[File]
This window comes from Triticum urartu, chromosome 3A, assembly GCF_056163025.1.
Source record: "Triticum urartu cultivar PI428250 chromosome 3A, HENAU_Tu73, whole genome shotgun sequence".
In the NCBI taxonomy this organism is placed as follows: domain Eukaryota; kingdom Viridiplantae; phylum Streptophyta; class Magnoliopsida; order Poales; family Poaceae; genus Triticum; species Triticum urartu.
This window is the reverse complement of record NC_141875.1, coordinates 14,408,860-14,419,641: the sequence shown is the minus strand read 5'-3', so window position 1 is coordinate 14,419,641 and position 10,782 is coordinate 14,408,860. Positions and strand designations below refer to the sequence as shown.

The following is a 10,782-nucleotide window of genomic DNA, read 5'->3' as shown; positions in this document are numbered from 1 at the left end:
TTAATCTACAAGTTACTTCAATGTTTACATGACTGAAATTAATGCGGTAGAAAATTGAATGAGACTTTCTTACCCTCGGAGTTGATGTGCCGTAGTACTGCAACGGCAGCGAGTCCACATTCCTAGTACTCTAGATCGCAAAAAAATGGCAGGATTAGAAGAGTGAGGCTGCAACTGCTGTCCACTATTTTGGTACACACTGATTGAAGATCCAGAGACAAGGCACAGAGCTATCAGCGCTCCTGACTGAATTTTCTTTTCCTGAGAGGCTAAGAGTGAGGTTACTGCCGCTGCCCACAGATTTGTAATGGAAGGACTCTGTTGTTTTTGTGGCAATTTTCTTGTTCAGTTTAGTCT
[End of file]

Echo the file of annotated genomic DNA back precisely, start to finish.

This window comes from Triticum urartu, chromosome 3A, assembly GCF_056163025.1.
Source record: "Triticum urartu cultivar PI428250 chromosome 3A, HENAU_Tu73, whole genome shotgun sequence".
In the NCBI taxonomy this organism is placed as follows: domain Eukaryota; kingdom Viridiplantae; phylum Streptophyta; class Magnoliopsida; order Poales; family Poaceae; genus Triticum; species Triticum urartu.
This window is the reverse complement of record NC_141875.1, coordinates 14,408,860-14,419,641: the sequence shown is the minus strand read 5'-3', so window position 1 is coordinate 14,419,641 and position 10,782 is coordinate 14,408,860. Positions and strand designations below refer to the sequence as shown.

The following is a 10,782-nucleotide window of genomic DNA, read 5'->3' as shown; positions in this document are numbered from 1 at the left end:
TTAATCTACAAGTTACTTCAATGTTTACATGACTGAAATTAATGCGGTAGAAAATTGAATGAGACTTTCTTACCCTCGGAGTTGATGTGCCGTAGTACTGCAACGGCAGCGAGTCCACATTCCTAGTACTCTAGATCGCAAAAAAATGGCAGGATTAGAAGAGTGAGGCTGCAACTGCTGTCCACTATTTTGGTACACACTGATTGAAGATCCAGAGACAAGGCACAGAGCTATCAGCGCTCCTGACTGAATTTTCTTTTCCTGAGAGGCTAAGAGTGAGGTTACTGCCGCTGCCCACAGATTTGTAATGGAAGGACTCTGTTGTTTTTGTGGCAATTTTCTTGTTCAGTTTAGTCT